Why were the house of Lancaster and the house of york fighting?

Each family ,York and Lancaster ,believed that they had a legitimate claim to the throne of England.

Which country is the rose indigenous to?

The species and wild roses originated on the continents of North America, Europe, and Asia. Rose fossils have been found in all of those areas.

What are the goals of Philip II and how did he achieve them?

Philip's goal was to lead a united Macedonian and Greek army to conquer the Persian Empire as revenge for its invasion in 480 bc

Who was Henry vii's second wife?

King Henry VII had only one wife. He considered marrying Catherine of Aragon after her first husband, his son Prince Arthur, died. She eventually married his other son, King Henry VIII instead.

His son, King Henry VIII famously married six times.

See the related questions below.

Is there a difference between red rose and yellow rose?

Red and White roses identified the two factions ( York and Lancaster) in the British (Wars of the Roses) the plural use is correct- there were several battles and campaigns involved. Yellow roses did not figure in the conflict.

Can you draw the Tudor rose?

First draw a mustard-coloured circle, then add five whitepetals around it. Draw another five red petals around the outside and add some green pointed leaves to the gaps between the where the petals connect to each other.

What types of swords were used in The Battle of Bosworth Field?

Most sword types are generally identified by the Oakeshott Typology, a series of types classed by roman numbering, created by the historian Ewart Oakeshott in the 1950's to 1990's.

Around the wars of the roses, five of these types were in regular use: Type XV and XVa, XVII, XVIII and XIX. Websites such as "" have in-depth features about each of these types, for more detailed information.

The detail differences between each type are very marginal, and consist of details such as how tapering the blade is, or if it is a diamond cross section, or have a groove (the fuller) in the middle. For most people, the different types will look exactly the same to each other.

However, as a general summary, most swords in use would have been either single handed "arming" swords, with a blade of about 28 to 30 inches length, tapering to an acute point, with a straight cross and a rounded wheel-shaped pommel, or they would be hand and a half longswords with a longer blade of 35-36 inches, a larger cross-guard, a longer grip able to be held by both hands, and a more bulbous, doorknob-shaped pomel which fits into the hand better when used two-handed.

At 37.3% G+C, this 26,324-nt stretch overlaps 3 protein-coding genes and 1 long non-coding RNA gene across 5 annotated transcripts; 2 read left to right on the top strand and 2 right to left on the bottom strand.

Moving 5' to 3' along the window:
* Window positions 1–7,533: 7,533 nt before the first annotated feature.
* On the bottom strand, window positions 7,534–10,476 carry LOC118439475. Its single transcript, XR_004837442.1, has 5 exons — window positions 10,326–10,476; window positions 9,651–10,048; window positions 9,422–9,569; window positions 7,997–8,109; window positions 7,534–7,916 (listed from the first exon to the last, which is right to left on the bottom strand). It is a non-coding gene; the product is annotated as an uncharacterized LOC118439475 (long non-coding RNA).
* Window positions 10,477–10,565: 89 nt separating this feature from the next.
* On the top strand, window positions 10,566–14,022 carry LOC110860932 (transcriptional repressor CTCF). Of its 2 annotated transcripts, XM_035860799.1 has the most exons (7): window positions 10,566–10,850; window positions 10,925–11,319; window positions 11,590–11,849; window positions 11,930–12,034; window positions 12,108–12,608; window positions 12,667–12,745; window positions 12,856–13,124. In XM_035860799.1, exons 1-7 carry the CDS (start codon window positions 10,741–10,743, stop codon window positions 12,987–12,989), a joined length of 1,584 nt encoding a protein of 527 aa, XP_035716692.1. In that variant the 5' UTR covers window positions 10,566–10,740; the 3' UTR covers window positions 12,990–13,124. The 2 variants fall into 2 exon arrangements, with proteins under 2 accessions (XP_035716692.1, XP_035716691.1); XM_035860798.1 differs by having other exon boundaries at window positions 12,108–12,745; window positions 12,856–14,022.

Was Henry the 7th from the house of york?

No. He was a Lancastrian - rather a junior one, but most of the others had been killed in the war.

It was Edward IV and Richard III who were Yorkists.

What were Henry III Tudor's problems when he took the throne?

Henry 111 was a Plantagenate not a Tudor. He was the son of John, and thus the great- grandson of Geoffrey of Anjou. The first Tudor king was Henry V11, a descendent of Katherine of France (widow of Henry V) and Owen Tudor on his father's side, and of John of Gaunt and his mistress Katheryn Swynford, on his mother's.

What caused the Iraqi war?

The act of terrorism supposedly started during 9/11, but uneasiesness was going on long before that. Then it was the fact of religious believes within the country. My bet is that is fighting for World Power and it's the oil that the U.S. government is interested in.

Which war does War of the Roses refer too?

A series of dynastic struggles between branches of England's royal family. At the time it was known as "The Cousin's War".